As a general rule, the bidder must offer the target shareholders either cash payable in Euros or – subject to certain exceptions - voting shares admitted to trading on a German or an European Economic Area stock exchange and for which a liquid market exists. The offer price must be at least equal to the highest price promised or agreed for the target shares by the bidder or a related party during a period of three months prior to the publication of the offer or achievement of control. However, the offer price shall not be below the weighted stock exchange price during the three months prior to the publication of the bidder’s decision to make an offer or the publication that control has been achieved and a mandatory offer will therefore have to be made. If the bidder acquires shares in the target at a price which is higher than the consideration offered in the offer, this higher price must also be offered to all other target shareholders whether or not they have accepted the offer. The same applies if the bidder acquires shares in the target other than on the stock exchange within a period of one year after closing of a (successful) offer at a price or on terms higher than those offered in the course of the offer.

Defence Measures

Following the publication of an intention to make a public offer and until publication of the results of the offer, the management board of the target must not take any measures which may prejudice the outcome of the offer, in particular so-called "defence measures". There are, however, four important exceptions to this rule:

  • Search for a competing bidder;
  • Diligent acts by the management board;
  • Acts approved by the supervisory board;
  • Authorisation of general meeting.

The exception regarding "acts approved by the supervisory board" was inserted into the Takeover Act at a very late stage and is one of the most controversial stipulations of the whole Act and may in some cases conflict with the management board’s general corporate duty of care and responsibility to act in the best interests of the shareholders and the company as a whole. The defensive measures the management board can take, provided that approval by the supervisory board is granted, include the following:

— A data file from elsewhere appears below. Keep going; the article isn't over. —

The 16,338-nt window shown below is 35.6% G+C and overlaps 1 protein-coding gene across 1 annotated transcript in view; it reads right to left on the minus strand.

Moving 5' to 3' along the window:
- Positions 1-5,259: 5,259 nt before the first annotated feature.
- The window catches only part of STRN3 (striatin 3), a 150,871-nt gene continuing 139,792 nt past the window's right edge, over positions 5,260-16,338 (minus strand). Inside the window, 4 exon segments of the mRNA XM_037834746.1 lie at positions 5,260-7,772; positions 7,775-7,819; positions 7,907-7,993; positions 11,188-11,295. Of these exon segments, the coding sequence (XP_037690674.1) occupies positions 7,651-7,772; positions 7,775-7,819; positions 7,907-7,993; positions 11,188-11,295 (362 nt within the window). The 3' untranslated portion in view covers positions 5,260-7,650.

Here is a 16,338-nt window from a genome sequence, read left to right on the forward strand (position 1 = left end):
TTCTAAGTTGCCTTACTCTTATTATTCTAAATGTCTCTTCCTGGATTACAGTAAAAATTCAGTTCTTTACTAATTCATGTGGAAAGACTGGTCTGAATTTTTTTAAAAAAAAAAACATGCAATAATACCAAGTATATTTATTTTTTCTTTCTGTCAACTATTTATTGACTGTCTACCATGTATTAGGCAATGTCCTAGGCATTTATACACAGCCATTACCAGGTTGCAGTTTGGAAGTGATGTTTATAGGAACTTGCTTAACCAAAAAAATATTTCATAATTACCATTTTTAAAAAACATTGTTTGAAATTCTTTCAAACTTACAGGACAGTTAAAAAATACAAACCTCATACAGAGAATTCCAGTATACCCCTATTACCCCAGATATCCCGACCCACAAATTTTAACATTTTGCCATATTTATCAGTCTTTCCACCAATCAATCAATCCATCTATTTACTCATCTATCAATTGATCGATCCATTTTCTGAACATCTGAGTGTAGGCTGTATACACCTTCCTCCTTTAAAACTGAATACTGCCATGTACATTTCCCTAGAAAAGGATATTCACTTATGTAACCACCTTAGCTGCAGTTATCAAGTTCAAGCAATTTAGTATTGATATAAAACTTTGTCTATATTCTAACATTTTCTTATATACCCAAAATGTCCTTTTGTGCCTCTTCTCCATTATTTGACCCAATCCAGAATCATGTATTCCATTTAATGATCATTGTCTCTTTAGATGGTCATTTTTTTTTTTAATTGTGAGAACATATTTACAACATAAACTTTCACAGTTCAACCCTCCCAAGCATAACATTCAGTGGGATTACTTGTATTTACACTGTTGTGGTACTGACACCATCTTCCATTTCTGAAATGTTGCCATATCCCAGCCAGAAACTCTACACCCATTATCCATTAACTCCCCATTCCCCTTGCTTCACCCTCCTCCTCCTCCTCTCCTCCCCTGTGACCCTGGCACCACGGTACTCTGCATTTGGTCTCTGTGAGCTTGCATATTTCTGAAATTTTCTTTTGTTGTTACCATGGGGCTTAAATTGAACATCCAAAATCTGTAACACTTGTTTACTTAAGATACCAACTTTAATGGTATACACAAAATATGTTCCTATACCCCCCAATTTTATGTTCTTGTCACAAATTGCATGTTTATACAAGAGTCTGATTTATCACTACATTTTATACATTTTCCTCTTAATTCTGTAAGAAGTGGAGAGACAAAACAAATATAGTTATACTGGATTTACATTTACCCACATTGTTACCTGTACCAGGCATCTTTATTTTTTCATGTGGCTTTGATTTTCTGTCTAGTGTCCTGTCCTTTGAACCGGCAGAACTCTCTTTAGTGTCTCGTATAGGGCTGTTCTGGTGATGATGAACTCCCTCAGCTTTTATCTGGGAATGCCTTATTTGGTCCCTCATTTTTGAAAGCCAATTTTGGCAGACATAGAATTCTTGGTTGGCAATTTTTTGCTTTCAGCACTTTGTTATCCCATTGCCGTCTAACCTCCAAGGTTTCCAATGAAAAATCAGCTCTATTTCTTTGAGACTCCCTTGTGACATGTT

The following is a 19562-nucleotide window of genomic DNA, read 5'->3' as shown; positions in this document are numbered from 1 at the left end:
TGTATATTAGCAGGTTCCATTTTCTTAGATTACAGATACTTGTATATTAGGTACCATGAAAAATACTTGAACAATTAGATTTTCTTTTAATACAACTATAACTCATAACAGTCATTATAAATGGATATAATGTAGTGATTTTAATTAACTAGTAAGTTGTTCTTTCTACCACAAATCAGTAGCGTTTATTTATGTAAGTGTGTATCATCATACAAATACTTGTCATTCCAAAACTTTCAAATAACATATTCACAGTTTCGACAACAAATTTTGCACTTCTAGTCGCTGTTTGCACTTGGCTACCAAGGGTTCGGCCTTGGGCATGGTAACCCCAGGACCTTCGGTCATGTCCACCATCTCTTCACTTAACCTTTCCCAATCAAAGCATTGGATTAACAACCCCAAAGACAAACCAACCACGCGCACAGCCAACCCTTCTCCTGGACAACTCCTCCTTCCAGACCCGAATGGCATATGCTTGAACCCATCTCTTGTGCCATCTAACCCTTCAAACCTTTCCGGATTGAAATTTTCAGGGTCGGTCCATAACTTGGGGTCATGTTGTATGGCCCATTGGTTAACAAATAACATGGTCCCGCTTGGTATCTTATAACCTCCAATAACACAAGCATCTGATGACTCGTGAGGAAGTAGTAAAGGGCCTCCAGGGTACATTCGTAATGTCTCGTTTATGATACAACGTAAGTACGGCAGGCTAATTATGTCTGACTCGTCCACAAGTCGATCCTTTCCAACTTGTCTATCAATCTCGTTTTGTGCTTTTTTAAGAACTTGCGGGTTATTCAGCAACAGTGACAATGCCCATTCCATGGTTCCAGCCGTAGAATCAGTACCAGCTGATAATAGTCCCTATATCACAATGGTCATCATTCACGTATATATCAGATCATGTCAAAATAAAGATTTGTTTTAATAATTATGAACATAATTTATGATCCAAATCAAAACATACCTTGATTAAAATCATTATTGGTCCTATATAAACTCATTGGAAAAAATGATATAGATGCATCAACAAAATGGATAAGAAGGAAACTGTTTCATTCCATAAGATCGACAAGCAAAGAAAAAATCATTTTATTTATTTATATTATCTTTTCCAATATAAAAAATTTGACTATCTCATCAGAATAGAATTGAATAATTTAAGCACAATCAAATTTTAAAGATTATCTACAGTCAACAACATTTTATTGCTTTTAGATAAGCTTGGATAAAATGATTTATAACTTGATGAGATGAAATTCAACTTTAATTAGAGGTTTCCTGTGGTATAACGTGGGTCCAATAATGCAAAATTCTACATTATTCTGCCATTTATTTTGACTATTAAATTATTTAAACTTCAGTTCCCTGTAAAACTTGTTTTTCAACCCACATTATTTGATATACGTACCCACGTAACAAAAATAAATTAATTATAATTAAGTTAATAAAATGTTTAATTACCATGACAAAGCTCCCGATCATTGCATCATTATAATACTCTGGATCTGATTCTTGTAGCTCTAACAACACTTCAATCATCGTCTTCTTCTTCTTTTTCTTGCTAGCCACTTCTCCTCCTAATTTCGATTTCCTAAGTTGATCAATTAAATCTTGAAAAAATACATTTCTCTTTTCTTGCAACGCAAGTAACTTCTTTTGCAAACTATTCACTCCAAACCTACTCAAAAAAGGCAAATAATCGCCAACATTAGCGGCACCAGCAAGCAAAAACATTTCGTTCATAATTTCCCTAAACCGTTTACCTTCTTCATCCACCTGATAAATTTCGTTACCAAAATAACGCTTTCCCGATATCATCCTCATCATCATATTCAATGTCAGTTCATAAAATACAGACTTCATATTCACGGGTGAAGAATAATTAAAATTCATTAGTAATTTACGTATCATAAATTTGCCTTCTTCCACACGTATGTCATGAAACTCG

• Increase of capital;
  • Repurchase or shares (up to a maximum of 10% of the share capital);
  • Sale of important assets (only under exceptional circumstances);
  • Agreements with workers’ council (restricting, e.g. termination of employees for a certain period of time).

The authorisation of a general meeting regarding defensive measures may be granted by way of a preventive shareholders’ resolution on an ad-hoc shareholders’ meeting. An authorization based on a preventive shareholders’ resolution can be granted for a maximum period of 18 months only and, thus, in practice must be renewed annually.


As soon as the bidder has decided to make a takeover offer, he has to notify the board of management of the stock exchanges where shares and derivatives of shares of the target are traded, and the BAWe of his decision and publish his intention to make a takeover offer without undue delay. With regard to mandatory offers, the announcement of the intention to make the bid is replaced by the achievement of control.